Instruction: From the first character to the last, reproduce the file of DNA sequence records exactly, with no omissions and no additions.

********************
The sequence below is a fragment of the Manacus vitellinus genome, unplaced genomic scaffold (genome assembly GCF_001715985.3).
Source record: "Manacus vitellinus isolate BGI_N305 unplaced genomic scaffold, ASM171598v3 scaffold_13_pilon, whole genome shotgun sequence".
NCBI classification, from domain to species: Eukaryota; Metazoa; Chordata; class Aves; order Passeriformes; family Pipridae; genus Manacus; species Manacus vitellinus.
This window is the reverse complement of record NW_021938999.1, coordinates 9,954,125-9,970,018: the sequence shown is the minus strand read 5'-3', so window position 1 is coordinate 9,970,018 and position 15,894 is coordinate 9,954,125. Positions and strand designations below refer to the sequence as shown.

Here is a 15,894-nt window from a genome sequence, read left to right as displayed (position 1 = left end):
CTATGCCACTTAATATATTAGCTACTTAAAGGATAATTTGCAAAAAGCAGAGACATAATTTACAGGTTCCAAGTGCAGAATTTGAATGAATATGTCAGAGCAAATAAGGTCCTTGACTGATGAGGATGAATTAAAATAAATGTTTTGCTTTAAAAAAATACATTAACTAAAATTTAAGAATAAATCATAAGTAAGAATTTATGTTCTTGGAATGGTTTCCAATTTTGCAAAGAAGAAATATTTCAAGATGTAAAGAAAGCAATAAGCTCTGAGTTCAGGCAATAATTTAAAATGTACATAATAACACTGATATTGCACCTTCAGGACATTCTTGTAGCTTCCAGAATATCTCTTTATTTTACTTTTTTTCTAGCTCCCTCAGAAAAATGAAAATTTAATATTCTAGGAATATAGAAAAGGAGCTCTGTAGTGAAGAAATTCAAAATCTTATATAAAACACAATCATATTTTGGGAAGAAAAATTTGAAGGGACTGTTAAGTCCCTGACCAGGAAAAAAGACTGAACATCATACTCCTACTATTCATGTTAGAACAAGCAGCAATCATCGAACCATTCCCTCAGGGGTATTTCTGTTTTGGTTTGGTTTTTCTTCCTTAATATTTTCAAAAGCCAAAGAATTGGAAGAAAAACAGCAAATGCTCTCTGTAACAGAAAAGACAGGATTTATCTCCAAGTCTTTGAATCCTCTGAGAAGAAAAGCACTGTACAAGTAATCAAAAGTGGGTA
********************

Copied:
The sequence below is a fragment of the Manacus vitellinus genome, unplaced genomic scaffold (genome assembly GCF_001715985.3).
Source record: "Manacus vitellinus isolate BGI_N305 unplaced genomic scaffold, ASM171598v3 scaffold_13_pilon, whole genome shotgun sequence".
NCBI classification, from domain to species: Eukaryota; Metazoa; Chordata; class Aves; order Passeriformes; family Pipridae; genus Manacus; species Manacus vitellinus.
This window is the reverse complement of record NW_021938999.1, coordinates 9,954,125-9,970,018: the sequence shown is the minus strand read 5'-3', so window position 1 is coordinate 9,970,018 and position 15,894 is coordinate 9,954,125. Positions and strand designations below refer to the sequence as shown.

Here is a 15,894-nt window from a genome sequence, read left to right as displayed (position 1 = left end):
CTATGCCACTTAATATATTAGCTACTTAAAGGATAATTTGCAAAAAGCAGAGACATAATTTACAGGTTCCAAGTGCAGAATTTGAATGAATATGTCAGAGCAAATAAGGTCCTTGACTGATGAGGATGAATTAAAATAAATGTTTTGCTTTAAAAAAATACATTAACTAAAATTTAAGAATAAATCATAAGTAAGAATTTATGTTCTTGGAATGGTTTCCAATTTTGCAAAGAAGAAATATTTCAAGATGTAAAGAAAGCAATAAGCTCTGAGTTCAGGCAATAATTTAAAATGTACATAATAACACTGATATTGCACCTTCAGGACATTCTTGTAGCTTCCAGAATATCTCTTTATTTTACTTTTTTTCTAGCTCCCTCAGAAAAATGAAAATTTAATATTCTAGGAATATAGAAAAGGAGCTCTGTAGTGAAGAAATTCAAAATCTTATATAAAACACAATCATATTTTGGGAAGAAAAATTTGAAGGGACTGTTAAGTCCCTGACCAGGAAAAAAGACTGAACATCATACTCCTACTATTCATGTTAGAACAAGCAGCAATCATCGAACCATTCCCTCAGGGGTATTTCTGTTTTGGTTTGGTTTTTCTTCCTTAATATTTTCAAAAGCCAAAGAATTGGAAGAAAAACAGCAAATGCTCTCTGTAACAGAAAAGACAGGATTTATCTCCAAGTCTTTGAATCCTCTGAGAAGAAAAGCACTGTACAAGTAATCAAAAGTGGGTA